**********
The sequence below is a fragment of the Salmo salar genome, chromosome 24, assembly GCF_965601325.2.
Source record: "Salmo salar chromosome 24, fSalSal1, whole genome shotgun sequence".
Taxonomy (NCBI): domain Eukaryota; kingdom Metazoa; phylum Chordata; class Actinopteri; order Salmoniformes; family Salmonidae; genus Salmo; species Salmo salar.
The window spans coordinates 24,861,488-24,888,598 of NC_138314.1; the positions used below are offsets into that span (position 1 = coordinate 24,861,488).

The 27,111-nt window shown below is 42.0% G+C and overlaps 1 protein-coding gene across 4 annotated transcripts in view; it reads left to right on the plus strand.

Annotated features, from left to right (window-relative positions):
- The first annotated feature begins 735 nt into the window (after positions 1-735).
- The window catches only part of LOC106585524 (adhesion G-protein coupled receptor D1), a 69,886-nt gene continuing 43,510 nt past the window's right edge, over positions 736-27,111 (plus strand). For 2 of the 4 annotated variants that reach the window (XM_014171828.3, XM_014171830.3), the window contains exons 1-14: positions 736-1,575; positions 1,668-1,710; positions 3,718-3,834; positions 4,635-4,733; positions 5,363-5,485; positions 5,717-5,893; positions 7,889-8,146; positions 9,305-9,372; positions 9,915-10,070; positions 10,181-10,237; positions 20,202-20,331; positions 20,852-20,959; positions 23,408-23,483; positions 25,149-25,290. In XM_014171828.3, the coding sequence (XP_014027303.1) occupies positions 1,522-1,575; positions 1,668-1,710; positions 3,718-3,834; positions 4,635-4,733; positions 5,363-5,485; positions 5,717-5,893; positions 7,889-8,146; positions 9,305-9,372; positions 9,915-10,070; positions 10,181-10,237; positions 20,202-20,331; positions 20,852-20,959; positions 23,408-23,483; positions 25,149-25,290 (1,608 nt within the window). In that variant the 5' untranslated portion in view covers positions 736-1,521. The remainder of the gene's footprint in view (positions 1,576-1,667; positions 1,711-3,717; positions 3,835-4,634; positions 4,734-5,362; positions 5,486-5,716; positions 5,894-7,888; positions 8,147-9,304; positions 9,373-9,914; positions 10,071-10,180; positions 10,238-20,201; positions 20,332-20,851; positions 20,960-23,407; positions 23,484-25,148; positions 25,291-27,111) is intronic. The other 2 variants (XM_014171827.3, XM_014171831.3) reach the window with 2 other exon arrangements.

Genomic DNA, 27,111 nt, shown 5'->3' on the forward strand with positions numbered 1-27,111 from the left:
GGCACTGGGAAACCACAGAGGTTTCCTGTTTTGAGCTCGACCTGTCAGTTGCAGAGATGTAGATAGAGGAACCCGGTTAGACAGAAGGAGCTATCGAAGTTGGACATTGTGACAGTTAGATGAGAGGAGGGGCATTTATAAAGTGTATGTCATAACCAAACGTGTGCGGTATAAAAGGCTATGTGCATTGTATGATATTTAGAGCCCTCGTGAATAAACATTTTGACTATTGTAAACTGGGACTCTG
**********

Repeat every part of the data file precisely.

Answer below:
The sequence below is a fragment of the Salmo salar genome, chromosome 24, assembly GCF_965601325.2.
Source record: "Salmo salar chromosome 24, fSalSal1, whole genome shotgun sequence".
Taxonomy (NCBI): domain Eukaryota; kingdom Metazoa; phylum Chordata; class Actinopteri; order Salmoniformes; family Salmonidae; genus Salmo; species Salmo salar.
The window spans coordinates 24,861,488-24,888,598 of NC_138314.1; the positions used below are offsets into that span (position 1 = coordinate 24,861,488).

The 27,111-nt window shown below is 42.0% G+C and overlaps 1 protein-coding gene across 4 annotated transcripts in view; it reads left to right on the plus strand.

Annotated features, from left to right (window-relative positions):
- The first annotated feature begins 735 nt into the window (after positions 1-735).
- The window catches only part of LOC106585524 (adhesion G-protein coupled receptor D1), a 69,886-nt gene continuing 43,510 nt past the window's right edge, over positions 736-27,111 (plus strand). For 2 of the 4 annotated variants that reach the window (XM_014171828.3, XM_014171830.3), the window contains exons 1-14: positions 736-1,575; positions 1,668-1,710; positions 3,718-3,834; positions 4,635-4,733; positions 5,363-5,485; positions 5,717-5,893; positions 7,889-8,146; positions 9,305-9,372; positions 9,915-10,070; positions 10,181-10,237; positions 20,202-20,331; positions 20,852-20,959; positions 23,408-23,483; positions 25,149-25,290. In XM_014171828.3, the coding sequence (XP_014027303.1) occupies positions 1,522-1,575; positions 1,668-1,710; positions 3,718-3,834; positions 4,635-4,733; positions 5,363-5,485; positions 5,717-5,893; positions 7,889-8,146; positions 9,305-9,372; positions 9,915-10,070; positions 10,181-10,237; positions 20,202-20,331; positions 20,852-20,959; positions 23,408-23,483; positions 25,149-25,290 (1,608 nt within the window). In that variant the 5' untranslated portion in view covers positions 736-1,521. The remainder of the gene's footprint in view (positions 1,576-1,667; positions 1,711-3,717; positions 3,835-4,634; positions 4,734-5,362; positions 5,486-5,716; positions 5,894-7,888; positions 8,147-9,304; positions 9,373-9,914; positions 10,071-10,180; positions 10,238-20,201; positions 20,332-20,851; positions 20,960-23,407; positions 23,484-25,148; positions 25,291-27,111) is intronic. The other 2 variants (XM_014171827.3, XM_014171831.3) reach the window with 2 other exon arrangements.

Genomic DNA, 27,111 nt, shown 5'->3' on the forward strand with positions numbered 1-27,111 from the left:
GGCACTGGGAAACCACAGAGGTTTCCTGTTTTGAGCTCGACCTGTCAGTTGCAGAGATGTAGATAGAGGAACCCGGTTAGACAGAAGGAGCTATCGAAGTTGGACATTGTGACAGTTAGATGAGAGGAGGGGCATTTATAAAGTGTATGTCATAACCAAACGTGTGCGGTATAAAAGGCTATGTGCATTGTATGATATTTAGAGCCCTCGTGAATAAACATTTTGACTATTGTAAACTGGGACTCTG